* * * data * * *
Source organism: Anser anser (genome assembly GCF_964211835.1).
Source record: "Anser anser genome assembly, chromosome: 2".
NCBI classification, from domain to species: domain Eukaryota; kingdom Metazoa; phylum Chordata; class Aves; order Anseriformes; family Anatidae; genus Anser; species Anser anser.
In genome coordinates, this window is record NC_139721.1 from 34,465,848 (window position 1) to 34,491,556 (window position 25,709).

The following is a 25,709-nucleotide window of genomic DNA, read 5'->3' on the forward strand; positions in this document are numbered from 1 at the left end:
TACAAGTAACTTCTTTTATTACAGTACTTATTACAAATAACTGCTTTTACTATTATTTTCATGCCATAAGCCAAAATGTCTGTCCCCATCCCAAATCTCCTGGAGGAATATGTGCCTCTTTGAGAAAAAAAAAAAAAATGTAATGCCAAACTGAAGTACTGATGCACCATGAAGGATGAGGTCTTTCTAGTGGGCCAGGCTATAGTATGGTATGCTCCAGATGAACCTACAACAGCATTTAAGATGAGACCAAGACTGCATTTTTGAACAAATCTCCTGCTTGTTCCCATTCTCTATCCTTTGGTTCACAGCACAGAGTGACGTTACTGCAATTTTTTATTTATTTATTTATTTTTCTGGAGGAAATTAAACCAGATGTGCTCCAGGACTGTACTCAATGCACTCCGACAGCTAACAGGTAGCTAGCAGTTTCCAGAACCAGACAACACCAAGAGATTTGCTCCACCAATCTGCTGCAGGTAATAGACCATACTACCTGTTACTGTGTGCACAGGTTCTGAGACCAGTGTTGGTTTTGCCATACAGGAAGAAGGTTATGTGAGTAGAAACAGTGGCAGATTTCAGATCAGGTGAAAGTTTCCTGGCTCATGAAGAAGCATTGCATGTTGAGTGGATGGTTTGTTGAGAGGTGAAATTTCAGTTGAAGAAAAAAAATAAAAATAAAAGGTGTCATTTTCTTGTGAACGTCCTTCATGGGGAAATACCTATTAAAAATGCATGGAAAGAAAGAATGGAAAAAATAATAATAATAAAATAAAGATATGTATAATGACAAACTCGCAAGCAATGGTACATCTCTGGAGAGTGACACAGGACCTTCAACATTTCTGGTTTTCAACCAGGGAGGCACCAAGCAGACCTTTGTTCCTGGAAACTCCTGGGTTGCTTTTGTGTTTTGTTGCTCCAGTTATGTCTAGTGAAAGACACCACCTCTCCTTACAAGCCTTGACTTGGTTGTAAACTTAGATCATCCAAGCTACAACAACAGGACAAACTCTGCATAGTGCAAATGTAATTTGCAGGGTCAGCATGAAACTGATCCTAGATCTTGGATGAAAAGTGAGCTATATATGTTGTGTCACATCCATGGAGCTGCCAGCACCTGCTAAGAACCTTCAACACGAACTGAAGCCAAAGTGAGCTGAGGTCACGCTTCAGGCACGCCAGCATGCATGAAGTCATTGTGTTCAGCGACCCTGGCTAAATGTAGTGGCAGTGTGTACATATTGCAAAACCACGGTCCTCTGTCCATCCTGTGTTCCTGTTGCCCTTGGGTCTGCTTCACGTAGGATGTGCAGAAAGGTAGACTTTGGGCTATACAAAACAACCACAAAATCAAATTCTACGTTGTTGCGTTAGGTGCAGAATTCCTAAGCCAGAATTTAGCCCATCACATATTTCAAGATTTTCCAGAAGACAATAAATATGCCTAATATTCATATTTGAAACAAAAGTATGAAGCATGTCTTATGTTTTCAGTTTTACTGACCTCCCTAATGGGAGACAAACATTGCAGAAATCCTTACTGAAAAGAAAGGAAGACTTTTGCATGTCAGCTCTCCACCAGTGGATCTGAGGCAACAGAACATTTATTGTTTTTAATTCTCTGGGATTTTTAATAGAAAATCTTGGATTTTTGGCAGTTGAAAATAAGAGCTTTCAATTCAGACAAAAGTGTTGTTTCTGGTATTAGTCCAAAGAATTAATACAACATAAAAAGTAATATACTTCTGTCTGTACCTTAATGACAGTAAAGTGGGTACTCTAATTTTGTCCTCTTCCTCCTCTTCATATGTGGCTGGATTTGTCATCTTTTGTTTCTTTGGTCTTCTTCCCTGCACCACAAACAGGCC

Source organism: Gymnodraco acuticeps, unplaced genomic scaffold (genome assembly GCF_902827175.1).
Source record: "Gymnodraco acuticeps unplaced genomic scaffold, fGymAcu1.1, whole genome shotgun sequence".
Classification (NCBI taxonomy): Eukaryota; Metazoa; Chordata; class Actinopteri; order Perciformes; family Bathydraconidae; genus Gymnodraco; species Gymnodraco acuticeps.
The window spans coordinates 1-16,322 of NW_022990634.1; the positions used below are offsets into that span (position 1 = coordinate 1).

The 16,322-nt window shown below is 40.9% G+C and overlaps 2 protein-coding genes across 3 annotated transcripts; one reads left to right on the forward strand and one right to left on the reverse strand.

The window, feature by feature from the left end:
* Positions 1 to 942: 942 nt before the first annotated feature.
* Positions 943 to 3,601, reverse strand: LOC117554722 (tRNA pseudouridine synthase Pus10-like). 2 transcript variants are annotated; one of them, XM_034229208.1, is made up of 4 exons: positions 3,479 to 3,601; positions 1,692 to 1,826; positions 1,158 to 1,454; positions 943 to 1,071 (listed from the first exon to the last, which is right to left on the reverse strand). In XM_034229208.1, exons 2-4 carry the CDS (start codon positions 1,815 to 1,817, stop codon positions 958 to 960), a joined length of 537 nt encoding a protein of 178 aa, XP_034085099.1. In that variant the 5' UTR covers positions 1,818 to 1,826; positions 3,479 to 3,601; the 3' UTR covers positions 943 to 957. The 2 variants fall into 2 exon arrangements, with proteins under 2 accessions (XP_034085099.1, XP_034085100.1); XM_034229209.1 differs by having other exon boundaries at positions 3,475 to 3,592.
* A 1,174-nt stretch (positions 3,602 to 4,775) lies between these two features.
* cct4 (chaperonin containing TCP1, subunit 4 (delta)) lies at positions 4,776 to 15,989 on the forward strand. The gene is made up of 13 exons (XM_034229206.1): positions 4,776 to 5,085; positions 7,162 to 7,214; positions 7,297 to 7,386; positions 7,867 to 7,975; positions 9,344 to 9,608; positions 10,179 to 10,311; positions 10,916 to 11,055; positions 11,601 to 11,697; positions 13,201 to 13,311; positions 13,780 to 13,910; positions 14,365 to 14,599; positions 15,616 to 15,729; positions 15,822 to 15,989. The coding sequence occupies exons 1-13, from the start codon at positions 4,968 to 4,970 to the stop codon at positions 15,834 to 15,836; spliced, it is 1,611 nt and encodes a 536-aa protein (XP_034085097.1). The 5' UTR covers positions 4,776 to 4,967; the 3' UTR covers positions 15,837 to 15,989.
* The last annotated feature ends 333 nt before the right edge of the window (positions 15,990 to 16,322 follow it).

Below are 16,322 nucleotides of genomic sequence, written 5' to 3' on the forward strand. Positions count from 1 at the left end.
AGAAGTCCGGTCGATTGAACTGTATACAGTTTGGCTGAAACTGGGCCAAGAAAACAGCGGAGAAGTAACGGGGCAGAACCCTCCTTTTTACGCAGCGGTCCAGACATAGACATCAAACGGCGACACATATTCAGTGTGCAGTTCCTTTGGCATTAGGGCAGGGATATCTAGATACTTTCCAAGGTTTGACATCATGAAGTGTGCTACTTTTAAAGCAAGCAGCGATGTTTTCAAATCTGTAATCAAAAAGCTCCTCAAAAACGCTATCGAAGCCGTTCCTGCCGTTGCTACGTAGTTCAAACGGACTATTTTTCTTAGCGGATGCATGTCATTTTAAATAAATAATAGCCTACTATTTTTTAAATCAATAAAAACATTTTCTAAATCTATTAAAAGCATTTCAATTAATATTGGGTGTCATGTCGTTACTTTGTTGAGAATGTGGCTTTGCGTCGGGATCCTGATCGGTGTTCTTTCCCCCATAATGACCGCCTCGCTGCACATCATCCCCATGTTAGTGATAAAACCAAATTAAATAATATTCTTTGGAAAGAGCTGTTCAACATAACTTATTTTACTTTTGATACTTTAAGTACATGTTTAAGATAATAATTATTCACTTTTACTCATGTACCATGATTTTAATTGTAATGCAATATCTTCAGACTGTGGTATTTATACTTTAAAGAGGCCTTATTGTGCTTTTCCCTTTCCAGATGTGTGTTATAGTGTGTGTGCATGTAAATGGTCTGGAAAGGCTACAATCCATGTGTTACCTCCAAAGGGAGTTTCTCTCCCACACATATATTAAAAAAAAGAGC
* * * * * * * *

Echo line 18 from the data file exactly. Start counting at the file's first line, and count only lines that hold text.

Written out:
Below are 16,322 nucleotides of genomic sequence, written 5' to 3' on the forward strand. Positions count from 1 at the left end.